Artist Charlie Mahon’s career in ceramics has been a long and winding road that began in Cork and now thrives here. But in the intervening years, he travelled further afield and also experienced the brunt of the recent recession.
A Clare native, he attended college in Cork but found few opportunities here after graduating.
“I studied sculpture in the Crawford back in the eighties but there was nothing happening here in Ireland at the time,” he said. “Everyone was disappearing to England and the States so I ended up applying for a scholarship to America.
I got a scholarship to the University of Mississippi to study ceramics. I went over at the end of the eighties and studied there for two years.” By comparison with 1980s Ireland, the southern United States seemed like a dream.
“It was the best time. It was hot, when you got up in the morning there were always blue skies.”
The sense of optimism extended to his craft: “I learnt so much, It was a different environment, a total immersion in making and creating. It was a new culture, totally different from what I was doing here. They made sure that you worked hard and fulfilled whatever you were trying to do. It was a brilliant time.”
Family reasons meant a return home at the start of the 1990s and Mr Mahon ended up working in a rehabilitation unit that made pottery in Clare. A meeting in Lisdoonvarna led to him setting up home in Cork and roles with other companies led eventually to his own business.
“I came back after meeting my wife in Lisdoonvarna, although we weren’t there for matchmaking!” he said. “She was from Cork. I came back to work with Stephen Pearce, in Shanagarry as a production coordinator and then as technical manager in Carrigaline pottery.
“Then I went out on my own. But we took an awful hit in 2008.” Like so many, the recession hit the business hard and it hit fast.
“In 08, in about eight weeks, I lost 12 or 13 shops,” Mr Mahon said. “We knew from Paddy’s Day, when we didn’t get the orders.
“You are relying on the orders coming in and then 30 days later the cheque. All of a sudden to have nothing coming back - we had a young family at the time so it really was frightening. I had to fold my business.”
He used his previous experience in the care industry to find alternative employment but kept up ceramics work on the side. A decision to get in contact with Cork Craft and Design (CCAD) has helped turn his sideline back into a growing business.
“Last year I got in contact with CCAD and I joined up with them to see if I could put some work in there. I put in some stuff in May 2016 and it got a good reaction.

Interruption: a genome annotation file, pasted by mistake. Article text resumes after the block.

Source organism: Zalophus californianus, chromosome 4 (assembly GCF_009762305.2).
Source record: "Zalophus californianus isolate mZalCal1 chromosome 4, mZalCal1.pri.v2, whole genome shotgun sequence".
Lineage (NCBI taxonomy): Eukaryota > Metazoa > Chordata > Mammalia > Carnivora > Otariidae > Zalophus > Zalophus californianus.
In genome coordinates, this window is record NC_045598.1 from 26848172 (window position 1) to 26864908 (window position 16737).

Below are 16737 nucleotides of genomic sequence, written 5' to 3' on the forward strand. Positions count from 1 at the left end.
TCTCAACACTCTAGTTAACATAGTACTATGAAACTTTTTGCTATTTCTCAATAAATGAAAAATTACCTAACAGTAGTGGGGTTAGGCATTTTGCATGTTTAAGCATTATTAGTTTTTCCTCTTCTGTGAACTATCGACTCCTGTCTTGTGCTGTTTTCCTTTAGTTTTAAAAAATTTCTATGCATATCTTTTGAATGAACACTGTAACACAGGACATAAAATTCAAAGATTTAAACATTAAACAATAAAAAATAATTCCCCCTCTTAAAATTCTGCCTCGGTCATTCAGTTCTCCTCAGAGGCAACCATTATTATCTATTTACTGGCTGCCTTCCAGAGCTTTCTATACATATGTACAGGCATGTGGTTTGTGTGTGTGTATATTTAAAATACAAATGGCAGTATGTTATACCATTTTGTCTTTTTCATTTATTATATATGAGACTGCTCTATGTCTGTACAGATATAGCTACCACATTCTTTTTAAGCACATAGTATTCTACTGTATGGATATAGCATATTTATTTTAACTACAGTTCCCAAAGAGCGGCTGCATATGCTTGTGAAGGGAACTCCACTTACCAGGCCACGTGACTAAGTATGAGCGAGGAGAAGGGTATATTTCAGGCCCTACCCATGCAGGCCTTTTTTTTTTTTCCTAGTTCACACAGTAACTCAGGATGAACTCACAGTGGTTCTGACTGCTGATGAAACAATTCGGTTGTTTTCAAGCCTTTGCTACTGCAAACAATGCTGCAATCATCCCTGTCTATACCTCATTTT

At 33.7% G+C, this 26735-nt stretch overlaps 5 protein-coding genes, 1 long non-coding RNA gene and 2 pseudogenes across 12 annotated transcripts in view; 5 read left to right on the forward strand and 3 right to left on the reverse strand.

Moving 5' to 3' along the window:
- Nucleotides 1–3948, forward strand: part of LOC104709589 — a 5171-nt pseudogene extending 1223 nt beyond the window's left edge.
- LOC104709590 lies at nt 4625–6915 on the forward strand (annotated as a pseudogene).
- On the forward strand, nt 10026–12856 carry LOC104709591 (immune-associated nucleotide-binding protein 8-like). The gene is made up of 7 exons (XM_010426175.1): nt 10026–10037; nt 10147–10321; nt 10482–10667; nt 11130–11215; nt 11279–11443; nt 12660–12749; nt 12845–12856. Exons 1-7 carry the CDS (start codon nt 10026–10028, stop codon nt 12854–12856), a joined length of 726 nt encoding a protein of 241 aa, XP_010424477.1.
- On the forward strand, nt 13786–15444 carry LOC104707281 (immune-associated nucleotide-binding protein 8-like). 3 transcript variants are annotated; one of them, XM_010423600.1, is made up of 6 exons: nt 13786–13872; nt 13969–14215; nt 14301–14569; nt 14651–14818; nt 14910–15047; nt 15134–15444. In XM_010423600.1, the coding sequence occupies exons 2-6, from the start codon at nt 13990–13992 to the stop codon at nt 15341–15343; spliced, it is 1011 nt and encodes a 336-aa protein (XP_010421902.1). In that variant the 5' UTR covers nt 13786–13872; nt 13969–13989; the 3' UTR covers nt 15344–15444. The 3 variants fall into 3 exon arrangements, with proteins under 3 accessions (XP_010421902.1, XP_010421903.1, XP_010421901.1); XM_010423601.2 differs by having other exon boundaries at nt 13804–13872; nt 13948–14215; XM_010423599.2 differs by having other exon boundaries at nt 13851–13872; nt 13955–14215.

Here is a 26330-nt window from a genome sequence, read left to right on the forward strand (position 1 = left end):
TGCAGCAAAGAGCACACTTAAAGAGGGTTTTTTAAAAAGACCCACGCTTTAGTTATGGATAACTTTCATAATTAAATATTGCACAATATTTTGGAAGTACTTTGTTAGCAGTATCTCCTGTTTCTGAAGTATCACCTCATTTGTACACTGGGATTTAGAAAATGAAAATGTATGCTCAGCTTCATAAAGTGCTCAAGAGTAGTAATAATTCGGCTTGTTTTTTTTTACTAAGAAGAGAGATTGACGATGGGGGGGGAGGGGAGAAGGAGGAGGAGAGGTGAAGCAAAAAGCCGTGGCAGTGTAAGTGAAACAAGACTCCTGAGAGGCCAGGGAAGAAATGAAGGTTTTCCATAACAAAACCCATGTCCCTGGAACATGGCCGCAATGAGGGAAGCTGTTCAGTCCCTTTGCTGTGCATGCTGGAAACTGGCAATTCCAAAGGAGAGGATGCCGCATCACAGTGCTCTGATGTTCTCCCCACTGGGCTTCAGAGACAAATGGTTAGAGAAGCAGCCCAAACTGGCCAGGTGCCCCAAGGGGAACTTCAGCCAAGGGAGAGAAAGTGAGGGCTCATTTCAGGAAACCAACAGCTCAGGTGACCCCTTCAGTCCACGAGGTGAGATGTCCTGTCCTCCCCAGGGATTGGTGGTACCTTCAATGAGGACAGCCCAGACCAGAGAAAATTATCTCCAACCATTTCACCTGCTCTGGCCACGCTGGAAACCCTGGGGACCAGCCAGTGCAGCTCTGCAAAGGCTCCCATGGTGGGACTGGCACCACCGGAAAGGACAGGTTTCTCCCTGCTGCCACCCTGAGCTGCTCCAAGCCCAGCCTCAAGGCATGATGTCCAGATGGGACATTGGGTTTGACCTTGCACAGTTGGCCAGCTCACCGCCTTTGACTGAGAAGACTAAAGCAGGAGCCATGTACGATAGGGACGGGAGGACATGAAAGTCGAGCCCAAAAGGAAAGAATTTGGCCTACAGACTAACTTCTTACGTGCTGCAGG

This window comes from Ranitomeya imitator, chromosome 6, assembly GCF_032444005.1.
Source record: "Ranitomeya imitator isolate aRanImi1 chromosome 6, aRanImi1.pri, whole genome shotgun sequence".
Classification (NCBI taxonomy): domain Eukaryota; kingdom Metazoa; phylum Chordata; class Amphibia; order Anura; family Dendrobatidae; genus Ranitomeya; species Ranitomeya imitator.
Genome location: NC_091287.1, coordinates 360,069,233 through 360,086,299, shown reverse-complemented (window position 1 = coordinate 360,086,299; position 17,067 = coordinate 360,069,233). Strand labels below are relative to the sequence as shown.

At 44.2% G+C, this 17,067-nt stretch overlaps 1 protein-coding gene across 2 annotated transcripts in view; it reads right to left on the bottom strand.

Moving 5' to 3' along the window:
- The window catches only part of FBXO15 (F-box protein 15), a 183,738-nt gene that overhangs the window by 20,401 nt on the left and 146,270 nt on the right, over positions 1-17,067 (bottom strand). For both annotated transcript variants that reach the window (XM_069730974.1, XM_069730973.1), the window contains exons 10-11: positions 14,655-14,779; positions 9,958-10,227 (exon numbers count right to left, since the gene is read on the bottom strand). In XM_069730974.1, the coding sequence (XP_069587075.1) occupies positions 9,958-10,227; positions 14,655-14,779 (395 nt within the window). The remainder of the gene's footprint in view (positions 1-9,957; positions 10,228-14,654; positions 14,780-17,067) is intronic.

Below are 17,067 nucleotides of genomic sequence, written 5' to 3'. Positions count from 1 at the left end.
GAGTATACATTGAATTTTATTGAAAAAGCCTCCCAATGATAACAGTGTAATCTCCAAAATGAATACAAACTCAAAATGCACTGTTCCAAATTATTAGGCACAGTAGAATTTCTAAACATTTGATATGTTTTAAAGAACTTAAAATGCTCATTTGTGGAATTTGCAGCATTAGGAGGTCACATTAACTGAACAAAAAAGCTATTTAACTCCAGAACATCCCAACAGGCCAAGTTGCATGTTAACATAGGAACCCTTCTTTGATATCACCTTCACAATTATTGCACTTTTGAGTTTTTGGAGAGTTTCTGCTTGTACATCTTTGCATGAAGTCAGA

“CCAD is great for trialling work to see if the market is there, rather than going to shops. You get the feedback both from other craftspeople and the clients. It got a great reaction in the run up to Christmas, sold out nearly all my stuff.” Charlie was then asked to attend Showcase, the trade-only annual exhibition in Dublin, with other members of CCAD.
“Six of us went up to to show work as a group and I won an award. I got accepted for EDIT and I ended up getting so many customers from that.
“Since May 2016 it has just ballooned for me. I won an award with Irish Ceramics in August last year which helped on the art side and that’s why I have the solo show in the Mill Cove Gallery, on the Beara Peninsula.” Mr Mahon divides his work between functional and artistic pieces.
“I’m hitting on two fronts, one the art ceramics and two the production ceramics - the platters and bowls I am selling to shops. Everything is handmade but I might sit down and make 30 bowls whereas with the art ceramics I will sit down and make one figurative piece, a one-off.
“For the production ceramics, they will be all hand painted but I might use a similar fish motif on them, and have similar colours.” Given his experience in 2008, he is slow to make the move back to ceramics full-time and is utilising all the support available to ensure his business is on a sound footing.
“Back in the 2000s, I did a business course with the southern Enterprise board and I am getting more help from the Local Enterprise Office (LEO) now,” Mr Mahon said. “They were so helpful, and they supported me to go to Showcase and are again for next year.
“I am getting mentoring from them and it is incredibly helpful, really pointing us in the right directions. My mentor is putting me on the right track. We were offered one big order but she called us and said you are putting too many eggs in one basket. It is easy to get focused on one thing whereas she is helping keep us in line. The LEO has helped me with PR and if I can get things right I might get some other help as well. Ecommerce will be important down the road too.” As well his own caution, he said changes to the way shops operate are also helping this time around.
“In my previous business you could get an order after Paddy’s Day and the next one could be coming up to Christmas, leaving a huge gap,” he said. “But now there seems to be a newer model of smaller orders but more constant, it is nearly once a month or six weeks we are getting orders. I’m not holding too much stock because I am beginning to gauge the levels.
“I don’t want to undercut myself, I want to get my accounts ticking over constantly.” In addition to his exhibition at the Mill Cove, Charlie Mahon’s work is being showcased at the Lavit Gallery, East Cork Creates, Configuration at City Hall and Birds, Berries & Beasties, Etain Hickey, Clonakilty. For more of his work go to mahonpottery.com.